Looking out over a green expanse of gently rolling farmland, dotted with piles of newly mowed hay, it’s hard to believe that the most famous battle in English history was fought here. I’m standing on a wide, brown gravel pathway, with towering ruins of an old stone Abbey behind me, trying to picture this quiet English countryside as it would have been on 14 October 1066. In just over one square mile thousands of Saxons and Normans fell in the Battle of Hastings.
About six miles inland from the wind-swept coastal town of Hastings, in a small, quaint village called Battle, you can walk around the former battlefield and explore the ruins of the abbey that William the Conqueror had built as a memorial to the soldiers who died there. The battle is as renown as the Battle of Waterloo, and had a massive impact on England from that day on. Its repercussions are still felt today, because vestiges of Norman law can still be found in the modern British judicial system.
Your tour starts outside the magnificent, medieval, great gatehouse, dating from 1338 that served as the entrance to the abbey. Two round stone towers, 60 feet high, rise about 10 feet above the gapped battlements that overlook the entrance. With its cross-shaped arrow slits, and arched windows (now filled in with stonework) the gatehouse is one of the finest medieval facades in England, and very much dominates the town of Battle.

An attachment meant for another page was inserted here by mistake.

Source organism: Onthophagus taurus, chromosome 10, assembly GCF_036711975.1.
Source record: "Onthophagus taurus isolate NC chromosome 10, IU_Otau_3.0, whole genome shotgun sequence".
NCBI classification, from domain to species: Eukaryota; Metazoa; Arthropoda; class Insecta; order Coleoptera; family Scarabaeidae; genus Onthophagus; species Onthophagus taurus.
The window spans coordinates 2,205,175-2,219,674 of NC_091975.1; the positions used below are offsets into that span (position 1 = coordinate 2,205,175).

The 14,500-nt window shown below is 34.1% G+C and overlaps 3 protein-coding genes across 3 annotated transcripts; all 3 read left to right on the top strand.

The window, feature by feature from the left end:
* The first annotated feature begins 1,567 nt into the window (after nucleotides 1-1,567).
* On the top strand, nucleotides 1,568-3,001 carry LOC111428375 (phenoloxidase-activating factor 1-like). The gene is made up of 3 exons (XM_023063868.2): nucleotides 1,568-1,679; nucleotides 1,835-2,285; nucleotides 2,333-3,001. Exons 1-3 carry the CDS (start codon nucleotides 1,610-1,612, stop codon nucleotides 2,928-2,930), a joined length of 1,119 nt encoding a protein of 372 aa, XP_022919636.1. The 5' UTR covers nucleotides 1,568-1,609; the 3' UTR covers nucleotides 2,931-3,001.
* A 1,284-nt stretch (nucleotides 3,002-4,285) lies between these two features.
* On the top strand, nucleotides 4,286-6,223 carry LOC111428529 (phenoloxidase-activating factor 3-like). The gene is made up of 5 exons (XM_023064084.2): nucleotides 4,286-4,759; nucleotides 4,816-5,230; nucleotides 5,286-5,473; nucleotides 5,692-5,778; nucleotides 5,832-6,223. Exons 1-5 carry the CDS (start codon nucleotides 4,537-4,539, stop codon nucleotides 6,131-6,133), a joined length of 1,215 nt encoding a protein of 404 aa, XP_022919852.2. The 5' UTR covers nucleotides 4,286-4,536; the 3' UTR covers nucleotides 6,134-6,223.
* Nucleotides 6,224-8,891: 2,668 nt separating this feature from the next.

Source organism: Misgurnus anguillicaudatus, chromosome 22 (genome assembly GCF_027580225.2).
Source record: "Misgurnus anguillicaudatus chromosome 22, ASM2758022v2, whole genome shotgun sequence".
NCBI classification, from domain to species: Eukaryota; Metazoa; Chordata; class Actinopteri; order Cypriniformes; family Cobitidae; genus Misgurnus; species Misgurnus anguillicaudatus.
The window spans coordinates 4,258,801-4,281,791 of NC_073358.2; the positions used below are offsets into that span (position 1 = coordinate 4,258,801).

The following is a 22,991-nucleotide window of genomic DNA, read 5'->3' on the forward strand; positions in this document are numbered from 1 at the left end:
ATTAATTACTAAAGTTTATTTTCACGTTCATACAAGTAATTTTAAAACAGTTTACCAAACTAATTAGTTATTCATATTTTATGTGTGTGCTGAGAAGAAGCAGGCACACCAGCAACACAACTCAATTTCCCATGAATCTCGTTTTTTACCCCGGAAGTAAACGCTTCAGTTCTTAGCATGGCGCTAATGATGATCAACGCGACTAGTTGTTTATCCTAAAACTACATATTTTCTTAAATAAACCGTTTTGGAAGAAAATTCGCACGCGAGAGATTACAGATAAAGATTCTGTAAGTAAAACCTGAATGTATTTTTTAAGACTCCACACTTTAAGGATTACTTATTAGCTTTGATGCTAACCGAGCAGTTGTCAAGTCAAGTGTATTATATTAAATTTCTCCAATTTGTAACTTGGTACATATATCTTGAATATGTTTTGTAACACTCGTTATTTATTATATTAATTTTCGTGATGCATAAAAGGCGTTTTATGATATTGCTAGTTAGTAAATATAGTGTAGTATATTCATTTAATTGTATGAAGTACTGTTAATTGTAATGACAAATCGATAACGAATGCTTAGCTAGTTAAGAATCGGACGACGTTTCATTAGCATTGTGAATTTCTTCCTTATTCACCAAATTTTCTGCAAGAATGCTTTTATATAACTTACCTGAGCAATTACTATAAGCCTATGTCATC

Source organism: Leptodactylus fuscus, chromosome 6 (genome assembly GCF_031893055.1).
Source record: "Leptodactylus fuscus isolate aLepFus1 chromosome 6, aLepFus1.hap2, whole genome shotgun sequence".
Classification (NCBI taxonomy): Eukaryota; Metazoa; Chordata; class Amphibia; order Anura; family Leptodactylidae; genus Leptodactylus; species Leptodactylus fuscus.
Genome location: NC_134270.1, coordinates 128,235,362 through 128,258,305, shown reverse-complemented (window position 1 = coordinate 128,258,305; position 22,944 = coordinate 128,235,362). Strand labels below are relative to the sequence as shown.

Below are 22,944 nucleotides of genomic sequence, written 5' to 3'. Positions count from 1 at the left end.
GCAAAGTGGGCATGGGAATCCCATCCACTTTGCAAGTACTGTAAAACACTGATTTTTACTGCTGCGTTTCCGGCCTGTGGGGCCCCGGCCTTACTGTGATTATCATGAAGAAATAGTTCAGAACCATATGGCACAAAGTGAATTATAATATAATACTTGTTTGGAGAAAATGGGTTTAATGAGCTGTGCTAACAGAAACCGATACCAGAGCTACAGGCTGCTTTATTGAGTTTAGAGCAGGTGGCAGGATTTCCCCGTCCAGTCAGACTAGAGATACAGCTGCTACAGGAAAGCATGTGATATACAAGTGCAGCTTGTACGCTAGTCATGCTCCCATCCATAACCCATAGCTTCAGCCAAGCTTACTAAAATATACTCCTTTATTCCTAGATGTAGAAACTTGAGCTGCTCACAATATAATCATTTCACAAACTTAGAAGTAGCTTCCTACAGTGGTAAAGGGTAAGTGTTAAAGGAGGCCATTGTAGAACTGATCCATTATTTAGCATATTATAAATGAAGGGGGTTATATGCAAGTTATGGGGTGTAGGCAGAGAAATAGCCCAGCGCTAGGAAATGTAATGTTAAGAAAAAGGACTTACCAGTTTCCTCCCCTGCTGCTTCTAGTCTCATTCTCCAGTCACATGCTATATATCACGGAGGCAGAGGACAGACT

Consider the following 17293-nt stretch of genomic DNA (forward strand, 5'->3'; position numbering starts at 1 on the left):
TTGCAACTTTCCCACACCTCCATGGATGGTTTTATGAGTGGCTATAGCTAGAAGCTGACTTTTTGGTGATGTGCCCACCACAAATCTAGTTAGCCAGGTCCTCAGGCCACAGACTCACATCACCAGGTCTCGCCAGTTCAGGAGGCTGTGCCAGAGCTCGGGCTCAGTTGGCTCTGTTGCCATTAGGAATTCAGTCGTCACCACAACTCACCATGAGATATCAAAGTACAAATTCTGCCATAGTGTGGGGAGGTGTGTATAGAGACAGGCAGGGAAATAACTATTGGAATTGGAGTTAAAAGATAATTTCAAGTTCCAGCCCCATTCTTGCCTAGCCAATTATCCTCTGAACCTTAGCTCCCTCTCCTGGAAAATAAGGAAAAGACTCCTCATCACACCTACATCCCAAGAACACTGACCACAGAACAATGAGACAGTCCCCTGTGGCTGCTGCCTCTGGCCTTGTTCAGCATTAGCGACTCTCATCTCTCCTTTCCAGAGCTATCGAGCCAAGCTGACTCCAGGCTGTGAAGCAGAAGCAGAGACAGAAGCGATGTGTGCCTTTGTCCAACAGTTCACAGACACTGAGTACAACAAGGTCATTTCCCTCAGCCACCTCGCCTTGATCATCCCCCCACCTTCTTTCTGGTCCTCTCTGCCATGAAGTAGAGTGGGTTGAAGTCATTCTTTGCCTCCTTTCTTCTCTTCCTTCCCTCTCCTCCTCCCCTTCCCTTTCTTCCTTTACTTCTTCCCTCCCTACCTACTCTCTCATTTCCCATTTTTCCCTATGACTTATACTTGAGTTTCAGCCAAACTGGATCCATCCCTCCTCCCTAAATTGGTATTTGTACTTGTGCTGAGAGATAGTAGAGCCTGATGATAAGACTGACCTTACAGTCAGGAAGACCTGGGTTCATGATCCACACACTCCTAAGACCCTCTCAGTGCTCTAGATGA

Carts entered through the wide passageway in the middle of the gateway, while pedestrians walked through the smaller one to the left. Once inside, you enter the Museum of Abbey Life as you proceed up some spiral stone stairs in one of the gatehouse towers. The museum is situated in the old courthouse that forms the wings of the gatehouse. Inside, readerboards, artifacts and diagrams describe the life of the Benedictine monks who lived in Battle Abbey since 1076. When first started, the abbey was merely a series of timber buildings but by 1094 the church was consecrated with King William II (1087-1100) present.
I learn that the abbey managed its lands competently, and was one of the wealthier ones in the country, being a special project of King William I and thus generously financed. The abbot was the head of the abbey, even serving in the House of Lords. The early abbots were trained in the monasteries of Normandy. The prior was the next in authority to the Abbott, and responsible for the smooth running of the abbey. Their duties included the security of the abbey and guarding its treasures. The Sacrist was responsible to the Abbot for the contents of the church and its general maintenance, and the timekeeping of the clocks to maintain the monk’s strict timetable. Other important positions were the cellarer who provided for food and drink, the Precentor who was in charge of church music and singing, and the Monastic Scribe, who wrote the manuscripts and church records.
Enlightened about the life of the monks, I continue my living history tour to the Visitor’s Centre, where I watch a short, informative film about the history and tactics of the Battle of Hastings. By now I’m primed to see the battlefield. As I walk across a wooded field I come to a dirt and gravel path that meanders along the edge of a hill, called the Monk’s Terrace. With the Abbey ruins to my left, and a long gently sloping downhill to my right, I’m overlooking the battlefield.